[ISEA2011] Panel: Car­o­line Wilkin­son – De­pict­ing the Dead

Panel Statement

Panel: Serious Animation: Beyond Art and Entertainment

This pre­sen­ta­tion dis­cusses how 3D hap­tic tech­nol­ogy is used to de­pict faces of the dead. The paper de­scribes 3D anatom­i­cal mod­el­ling and the util­i­sa­tion of skele­tal mod­els from clin­i­cal imag­ing data and ex­plains how this can be em­ployed to aid recog­ni­tion and iden­ti­fi­ca­tion in foren­sic in­ves­ti­ga­tions or au­then­ti­ca­tion and de­pic­tion in ar­chae­o­log­i­cal re­search. The pre­sen­ta­tion will show de­pic­tions of An­cient Egyp­tians, Bog Bod­ies and fa­mous his­tor­i­cal fig­ures, such as J.S. Bach and William Shake­speare.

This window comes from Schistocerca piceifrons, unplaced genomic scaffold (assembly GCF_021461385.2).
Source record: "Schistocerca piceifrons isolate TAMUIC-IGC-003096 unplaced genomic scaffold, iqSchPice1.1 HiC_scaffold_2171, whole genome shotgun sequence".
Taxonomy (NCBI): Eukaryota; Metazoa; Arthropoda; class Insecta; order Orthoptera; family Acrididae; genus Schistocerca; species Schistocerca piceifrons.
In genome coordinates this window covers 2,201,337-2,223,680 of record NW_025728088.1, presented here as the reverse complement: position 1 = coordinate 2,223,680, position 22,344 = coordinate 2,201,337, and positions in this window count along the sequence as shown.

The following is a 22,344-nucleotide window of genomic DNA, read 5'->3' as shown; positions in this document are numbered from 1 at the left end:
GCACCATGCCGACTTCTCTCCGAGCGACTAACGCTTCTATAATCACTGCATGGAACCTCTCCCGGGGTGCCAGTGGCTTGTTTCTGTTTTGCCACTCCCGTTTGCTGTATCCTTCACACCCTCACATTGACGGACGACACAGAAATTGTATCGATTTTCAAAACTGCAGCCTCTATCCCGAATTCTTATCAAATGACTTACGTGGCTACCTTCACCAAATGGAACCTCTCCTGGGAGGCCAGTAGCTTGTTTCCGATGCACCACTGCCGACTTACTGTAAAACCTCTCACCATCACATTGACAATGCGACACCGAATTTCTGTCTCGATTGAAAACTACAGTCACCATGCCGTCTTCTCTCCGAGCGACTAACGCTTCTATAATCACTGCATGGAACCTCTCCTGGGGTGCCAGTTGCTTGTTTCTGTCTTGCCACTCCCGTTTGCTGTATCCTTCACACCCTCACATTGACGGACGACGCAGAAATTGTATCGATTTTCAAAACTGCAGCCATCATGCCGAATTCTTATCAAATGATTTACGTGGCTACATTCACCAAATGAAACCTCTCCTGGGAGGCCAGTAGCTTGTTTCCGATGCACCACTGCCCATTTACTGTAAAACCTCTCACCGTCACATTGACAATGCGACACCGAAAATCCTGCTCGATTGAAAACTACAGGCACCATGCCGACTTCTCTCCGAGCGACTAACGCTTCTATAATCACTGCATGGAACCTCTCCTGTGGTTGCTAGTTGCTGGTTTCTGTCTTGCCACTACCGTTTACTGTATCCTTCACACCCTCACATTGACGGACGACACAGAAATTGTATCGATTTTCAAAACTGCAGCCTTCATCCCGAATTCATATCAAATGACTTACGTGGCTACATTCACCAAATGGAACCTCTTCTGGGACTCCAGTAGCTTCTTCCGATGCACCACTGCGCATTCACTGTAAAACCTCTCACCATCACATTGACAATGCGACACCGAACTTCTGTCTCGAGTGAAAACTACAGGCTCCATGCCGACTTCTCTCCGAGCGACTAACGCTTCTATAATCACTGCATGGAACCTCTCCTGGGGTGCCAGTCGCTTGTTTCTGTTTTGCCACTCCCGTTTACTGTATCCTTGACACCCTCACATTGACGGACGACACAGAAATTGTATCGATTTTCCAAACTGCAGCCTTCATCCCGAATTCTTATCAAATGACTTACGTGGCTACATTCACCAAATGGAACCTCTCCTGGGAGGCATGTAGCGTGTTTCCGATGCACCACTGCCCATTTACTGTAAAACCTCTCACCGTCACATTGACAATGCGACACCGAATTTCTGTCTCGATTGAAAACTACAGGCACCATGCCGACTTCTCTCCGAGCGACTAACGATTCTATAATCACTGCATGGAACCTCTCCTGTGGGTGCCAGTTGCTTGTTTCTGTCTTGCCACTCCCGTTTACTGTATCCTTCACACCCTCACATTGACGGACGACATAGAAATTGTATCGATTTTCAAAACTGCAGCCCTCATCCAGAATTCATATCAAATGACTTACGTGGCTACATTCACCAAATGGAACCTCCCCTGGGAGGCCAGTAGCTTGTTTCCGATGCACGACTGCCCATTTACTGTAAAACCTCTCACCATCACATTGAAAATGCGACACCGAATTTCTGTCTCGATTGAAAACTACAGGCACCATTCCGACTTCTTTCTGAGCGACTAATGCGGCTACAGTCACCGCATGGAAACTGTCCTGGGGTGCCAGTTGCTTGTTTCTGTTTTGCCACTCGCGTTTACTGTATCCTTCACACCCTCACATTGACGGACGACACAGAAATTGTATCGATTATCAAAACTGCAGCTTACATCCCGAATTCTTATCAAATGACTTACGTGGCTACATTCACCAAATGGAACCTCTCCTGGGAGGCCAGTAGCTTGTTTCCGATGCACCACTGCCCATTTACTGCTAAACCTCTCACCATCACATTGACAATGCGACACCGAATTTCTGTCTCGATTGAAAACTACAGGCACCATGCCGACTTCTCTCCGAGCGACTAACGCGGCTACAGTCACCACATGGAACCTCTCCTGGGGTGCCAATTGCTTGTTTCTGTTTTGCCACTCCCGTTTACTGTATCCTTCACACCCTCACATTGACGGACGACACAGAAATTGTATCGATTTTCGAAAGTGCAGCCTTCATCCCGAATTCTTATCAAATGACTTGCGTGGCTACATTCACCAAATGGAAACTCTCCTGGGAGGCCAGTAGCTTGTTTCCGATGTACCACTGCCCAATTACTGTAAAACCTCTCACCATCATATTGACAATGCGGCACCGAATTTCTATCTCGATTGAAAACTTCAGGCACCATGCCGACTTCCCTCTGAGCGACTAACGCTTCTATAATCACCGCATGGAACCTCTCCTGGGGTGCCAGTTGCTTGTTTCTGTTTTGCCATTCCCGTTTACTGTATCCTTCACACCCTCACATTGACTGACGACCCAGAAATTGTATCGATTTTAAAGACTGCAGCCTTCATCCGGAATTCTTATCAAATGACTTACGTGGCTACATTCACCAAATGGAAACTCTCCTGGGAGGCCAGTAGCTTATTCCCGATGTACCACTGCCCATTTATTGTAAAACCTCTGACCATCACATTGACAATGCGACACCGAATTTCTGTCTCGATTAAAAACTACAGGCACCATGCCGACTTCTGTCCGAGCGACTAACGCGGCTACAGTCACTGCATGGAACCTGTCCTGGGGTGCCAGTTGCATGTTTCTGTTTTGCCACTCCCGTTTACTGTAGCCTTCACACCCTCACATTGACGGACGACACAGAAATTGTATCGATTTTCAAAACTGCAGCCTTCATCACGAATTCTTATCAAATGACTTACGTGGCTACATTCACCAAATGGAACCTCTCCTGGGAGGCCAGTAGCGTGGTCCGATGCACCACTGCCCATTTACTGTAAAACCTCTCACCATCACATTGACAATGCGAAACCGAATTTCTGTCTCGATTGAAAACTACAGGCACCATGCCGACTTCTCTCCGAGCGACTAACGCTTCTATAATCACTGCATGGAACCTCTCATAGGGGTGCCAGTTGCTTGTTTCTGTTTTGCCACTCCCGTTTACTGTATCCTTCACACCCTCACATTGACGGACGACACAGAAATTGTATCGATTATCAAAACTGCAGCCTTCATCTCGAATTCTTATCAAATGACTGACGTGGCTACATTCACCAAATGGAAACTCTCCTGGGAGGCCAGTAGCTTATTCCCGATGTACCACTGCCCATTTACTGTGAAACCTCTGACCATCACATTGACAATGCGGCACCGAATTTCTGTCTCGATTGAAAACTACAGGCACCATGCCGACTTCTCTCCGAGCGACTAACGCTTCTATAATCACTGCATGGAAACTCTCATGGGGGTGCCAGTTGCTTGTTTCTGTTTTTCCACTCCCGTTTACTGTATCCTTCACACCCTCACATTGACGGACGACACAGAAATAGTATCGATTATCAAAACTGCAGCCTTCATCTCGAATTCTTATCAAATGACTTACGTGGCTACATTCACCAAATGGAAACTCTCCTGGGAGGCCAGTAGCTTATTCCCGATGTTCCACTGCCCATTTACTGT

• Car­o­line Wilkin­son is cur­rently Pro­fes­sor of Cran­io­fa­cial Iden­ti­fi­ca­tion at the Uni­ver­sity of Dundee, Scotland. Her work in­cludes cran­io­fa­cial de­pic­tion from skele­tal and par­tially de­com­posed human re­mains for use in foren­sic and ar­chae­o­log­i­cal in­ves­ti­ga­tions and she is au­thor of Foren­sic Fa­cial Re­con­struc­tion. Dr Wilkin­son has also been in­volved in many ar­chae­o­log­i­cal in­ves­ti­ga­tions and her work is ex­hib­ited in mu­se­ums around the world, in­clud­ing fa­cial de­pic­tions of bog bod­ies (Moes­gaard Mu­seum, Den­mark & Na­tional Mu­seum of Ire­land), An­cient Egyp­tians (The British Mu­seum) and British Ar­chae­ol­ogy (Mu­seum of Lon­don & Na­tional Mu­seum of Scot­land).  She has ap­peared on tele­vi­sion in pop­u­lar ar­chae­ol­ogy pro­grammes such as Meet the An­ces­tors (BBC2), Se­crets of the Dead (Chan­nel 4) and His­tory Cold Case (BBC2). Her research group, Forensic & Medical Art, was formed through a collaboration between the Centre for Anatomy & Human Identification and the Duncan of Jordanstone College of Art & Design in 2005. Her research includes the craniofacial depiction of unidentified bodies for forensic identification or the depiction of historical figures, Egyptian mummies, Bog bodies or people from the past for archaeological investigation. She is also involved in the study of craniofacial changes during transsexual treatment, the evaluation of Tsantas, medical avatars, disaster victim identification and the depiction of disease and trauma in museum exhibitions. Her research utilises 3D haptic technology, clinical images, stereolithography, 3D animation and 3D laser capture.